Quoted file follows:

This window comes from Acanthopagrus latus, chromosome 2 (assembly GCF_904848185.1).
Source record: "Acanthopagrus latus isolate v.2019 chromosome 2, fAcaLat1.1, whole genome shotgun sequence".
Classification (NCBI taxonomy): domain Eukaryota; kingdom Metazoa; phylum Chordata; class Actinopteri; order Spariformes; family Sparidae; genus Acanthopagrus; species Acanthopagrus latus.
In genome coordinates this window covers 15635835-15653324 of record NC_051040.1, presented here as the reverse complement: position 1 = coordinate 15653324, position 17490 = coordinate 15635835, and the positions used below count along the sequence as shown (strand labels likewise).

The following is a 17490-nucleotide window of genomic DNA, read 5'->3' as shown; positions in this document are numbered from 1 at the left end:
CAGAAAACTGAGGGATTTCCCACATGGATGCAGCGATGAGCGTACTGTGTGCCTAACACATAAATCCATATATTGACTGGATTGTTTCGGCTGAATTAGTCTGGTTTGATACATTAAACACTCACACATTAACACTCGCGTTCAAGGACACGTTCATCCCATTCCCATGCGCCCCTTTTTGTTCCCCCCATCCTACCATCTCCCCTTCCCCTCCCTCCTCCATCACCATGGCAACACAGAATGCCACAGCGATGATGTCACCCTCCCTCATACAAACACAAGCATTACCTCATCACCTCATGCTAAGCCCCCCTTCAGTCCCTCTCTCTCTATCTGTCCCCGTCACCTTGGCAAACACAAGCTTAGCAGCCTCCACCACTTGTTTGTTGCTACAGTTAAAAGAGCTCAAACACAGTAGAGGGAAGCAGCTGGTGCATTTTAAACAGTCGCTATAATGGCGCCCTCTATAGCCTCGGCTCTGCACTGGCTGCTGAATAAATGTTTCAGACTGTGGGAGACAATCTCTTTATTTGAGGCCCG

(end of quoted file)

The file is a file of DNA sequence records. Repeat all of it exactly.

This window comes from Acanthopagrus latus, chromosome 2 (assembly GCF_904848185.1).
Source record: "Acanthopagrus latus isolate v.2019 chromosome 2, fAcaLat1.1, whole genome shotgun sequence".
Classification (NCBI taxonomy): domain Eukaryota; kingdom Metazoa; phylum Chordata; class Actinopteri; order Spariformes; family Sparidae; genus Acanthopagrus; species Acanthopagrus latus.
In genome coordinates this window covers 15635835-15653324 of record NC_051040.1, presented here as the reverse complement: position 1 = coordinate 15653324, position 17490 = coordinate 15635835, and the positions used below count along the sequence as shown (strand labels likewise).

The following is a 17490-nucleotide window of genomic DNA, read 5'->3' as shown; positions in this document are numbered from 1 at the left end:
CAGAAAACTGAGGGATTTCCCACATGGATGCAGCGATGAGCGTACTGTGTGCCTAACACATAAATCCATATATTGACTGGATTGTTTCGGCTGAATTAGTCTGGTTTGATACATTAAACACTCACACATTAACACTCGCGTTCAAGGACACGTTCATCCCATTCCCATGCGCCCCTTTTTGTTCCCCCCATCCTACCATCTCCCCTTCCCCTCCCTCCTCCATCACCATGGCAACACAGAATGCCACAGCGATGATGTCACCCTCCCTCATACAAACACAAGCATTACCTCATCACCTCATGCTAAGCCCCCCTTCAGTCCCTCTCTCTCTATCTGTCCCCGTCACCTTGGCAAACACAAGCTTAGCAGCCTCCACCACTTGTTTGTTGCTACAGTTAAAAGAGCTCAAACACAGTAGAGGGAAGCAGCTGGTGCATTTTAAACAGTCGCTATAATGGCGCCCTCTATAGCCTCGGCTCTGCACTGGCTGCTGAATAAATGTTTCAGACTGTGGGAGACAATCTCTTTATTTGAGGCCCG